[1791] - Anti-Dissenter riots in Birmingham during which Joseph Priestley’s house is burned down by Church-and-King mob

The Birmingham Riots refers to a series of major disturbances during which loyalist ‘Church-and-King’ mobs attacked and destroyed the chapels and properties of local Dissenters, as well as prominent members of the Lunar Society. The riots were a violent expression of loyalist sentiment in opposition to the parliamentary campaigns of Protestant Dissenters for political and religious reform. They formed part of a wider anti-revolutionary activism that was developing in response to early enthusiasm for the French Revolution.

The violence began on 14 July 1791 as mobs gathered to protest against a banquet being held in a Birmingham hotel to celebrate the anniversary of the fall of the Bastille. Around ninety people attended the banquet, but as they left angry crowds threw stones before moving in to ransack the hotel. The violence continued throughout the following three days until the military arrived to restore order on 17 July. In total four Dissenting chapels were damaged or destroyed, and twenty-seven homes had been attacked. The most prominent victim of the riots was the radical scientist, philosopher and theologian Joseph Priestley. His home at Sparkbrook was destroyed in the violence, as was the New Meeting Chapel where he presided as a Presbyterian minister (the disturbances are often referred to as the Priestley Riots).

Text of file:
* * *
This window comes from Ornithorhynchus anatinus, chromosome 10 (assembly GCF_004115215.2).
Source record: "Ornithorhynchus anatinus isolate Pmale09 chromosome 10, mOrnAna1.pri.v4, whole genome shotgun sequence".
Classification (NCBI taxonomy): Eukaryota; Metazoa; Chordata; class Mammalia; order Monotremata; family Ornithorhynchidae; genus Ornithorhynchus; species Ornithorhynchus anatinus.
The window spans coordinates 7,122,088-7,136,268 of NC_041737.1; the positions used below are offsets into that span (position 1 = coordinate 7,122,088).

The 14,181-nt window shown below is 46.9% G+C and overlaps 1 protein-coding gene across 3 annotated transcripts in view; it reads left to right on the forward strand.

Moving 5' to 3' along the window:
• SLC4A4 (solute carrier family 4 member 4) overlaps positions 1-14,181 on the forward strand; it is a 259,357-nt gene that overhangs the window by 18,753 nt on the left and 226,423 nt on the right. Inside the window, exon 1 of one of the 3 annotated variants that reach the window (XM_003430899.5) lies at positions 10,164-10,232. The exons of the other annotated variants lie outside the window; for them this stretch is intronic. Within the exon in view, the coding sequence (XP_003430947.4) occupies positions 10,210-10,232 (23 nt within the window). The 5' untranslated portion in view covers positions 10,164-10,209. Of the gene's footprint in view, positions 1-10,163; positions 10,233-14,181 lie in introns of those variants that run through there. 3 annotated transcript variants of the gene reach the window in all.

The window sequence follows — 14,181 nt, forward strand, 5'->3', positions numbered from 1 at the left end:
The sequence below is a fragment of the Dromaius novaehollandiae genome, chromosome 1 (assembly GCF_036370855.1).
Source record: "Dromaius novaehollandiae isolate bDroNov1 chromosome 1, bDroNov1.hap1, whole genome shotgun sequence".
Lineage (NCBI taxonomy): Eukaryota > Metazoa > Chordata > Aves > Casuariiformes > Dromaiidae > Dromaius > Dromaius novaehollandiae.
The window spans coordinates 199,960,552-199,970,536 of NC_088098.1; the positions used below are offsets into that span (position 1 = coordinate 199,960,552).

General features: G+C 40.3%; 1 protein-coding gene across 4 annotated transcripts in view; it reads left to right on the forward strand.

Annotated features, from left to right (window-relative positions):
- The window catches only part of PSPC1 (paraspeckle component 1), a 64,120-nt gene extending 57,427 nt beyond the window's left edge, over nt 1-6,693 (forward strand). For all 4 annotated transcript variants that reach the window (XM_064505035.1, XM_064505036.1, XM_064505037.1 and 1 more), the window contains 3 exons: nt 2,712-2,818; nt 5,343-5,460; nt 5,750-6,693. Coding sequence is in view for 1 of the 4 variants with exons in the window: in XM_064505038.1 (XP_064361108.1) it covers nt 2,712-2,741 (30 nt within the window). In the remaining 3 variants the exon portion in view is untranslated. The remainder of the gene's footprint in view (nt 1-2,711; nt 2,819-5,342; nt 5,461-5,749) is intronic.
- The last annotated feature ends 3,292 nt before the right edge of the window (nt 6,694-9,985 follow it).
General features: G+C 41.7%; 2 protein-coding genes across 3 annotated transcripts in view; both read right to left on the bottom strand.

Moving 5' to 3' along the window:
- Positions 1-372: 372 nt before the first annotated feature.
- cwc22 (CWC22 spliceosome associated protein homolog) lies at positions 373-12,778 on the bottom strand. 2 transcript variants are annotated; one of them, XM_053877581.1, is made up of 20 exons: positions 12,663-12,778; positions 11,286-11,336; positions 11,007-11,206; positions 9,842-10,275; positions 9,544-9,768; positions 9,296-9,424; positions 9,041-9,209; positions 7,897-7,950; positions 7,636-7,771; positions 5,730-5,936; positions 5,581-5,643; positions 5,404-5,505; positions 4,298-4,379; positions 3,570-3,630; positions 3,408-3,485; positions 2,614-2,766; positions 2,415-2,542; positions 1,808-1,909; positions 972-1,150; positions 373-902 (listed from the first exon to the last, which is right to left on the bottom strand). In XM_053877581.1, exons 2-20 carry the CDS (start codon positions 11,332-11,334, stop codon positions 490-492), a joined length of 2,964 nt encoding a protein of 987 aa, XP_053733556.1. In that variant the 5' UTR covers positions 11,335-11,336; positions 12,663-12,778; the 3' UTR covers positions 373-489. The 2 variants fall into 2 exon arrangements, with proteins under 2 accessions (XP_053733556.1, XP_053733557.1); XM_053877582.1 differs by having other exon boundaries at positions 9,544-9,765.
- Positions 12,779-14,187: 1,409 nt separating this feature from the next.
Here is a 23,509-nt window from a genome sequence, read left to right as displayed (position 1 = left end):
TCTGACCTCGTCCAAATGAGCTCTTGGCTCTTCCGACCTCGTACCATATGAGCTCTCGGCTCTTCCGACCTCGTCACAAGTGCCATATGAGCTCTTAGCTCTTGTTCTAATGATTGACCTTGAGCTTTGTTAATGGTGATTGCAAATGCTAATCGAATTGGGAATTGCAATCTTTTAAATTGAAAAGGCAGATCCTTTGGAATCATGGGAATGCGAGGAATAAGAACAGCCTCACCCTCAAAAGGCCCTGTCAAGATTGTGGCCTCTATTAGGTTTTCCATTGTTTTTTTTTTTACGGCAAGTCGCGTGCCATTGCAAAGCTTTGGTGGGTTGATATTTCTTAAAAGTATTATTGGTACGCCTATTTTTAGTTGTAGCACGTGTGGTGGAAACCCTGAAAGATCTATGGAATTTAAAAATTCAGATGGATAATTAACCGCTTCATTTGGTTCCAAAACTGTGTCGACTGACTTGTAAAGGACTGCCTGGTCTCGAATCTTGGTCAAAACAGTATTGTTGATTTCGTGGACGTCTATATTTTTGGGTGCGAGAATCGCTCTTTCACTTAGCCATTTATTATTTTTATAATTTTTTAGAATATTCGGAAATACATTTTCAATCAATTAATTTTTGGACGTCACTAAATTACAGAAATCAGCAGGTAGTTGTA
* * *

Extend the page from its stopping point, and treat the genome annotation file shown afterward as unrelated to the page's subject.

Evidence suggests that local Anglican officials were responsible for directing and coordinating the rioters. Although William Pitt’s government instructed the Birmingham magistrates to prosecute the ringleaders, officials were deeply reluctant to act. Only four of the fifty men eventually charged were convicted. The riots therefore announced a new climate of aggressive loyalist sentiment that was sharpened further by the outbreak of war between Britain and France in 1793.

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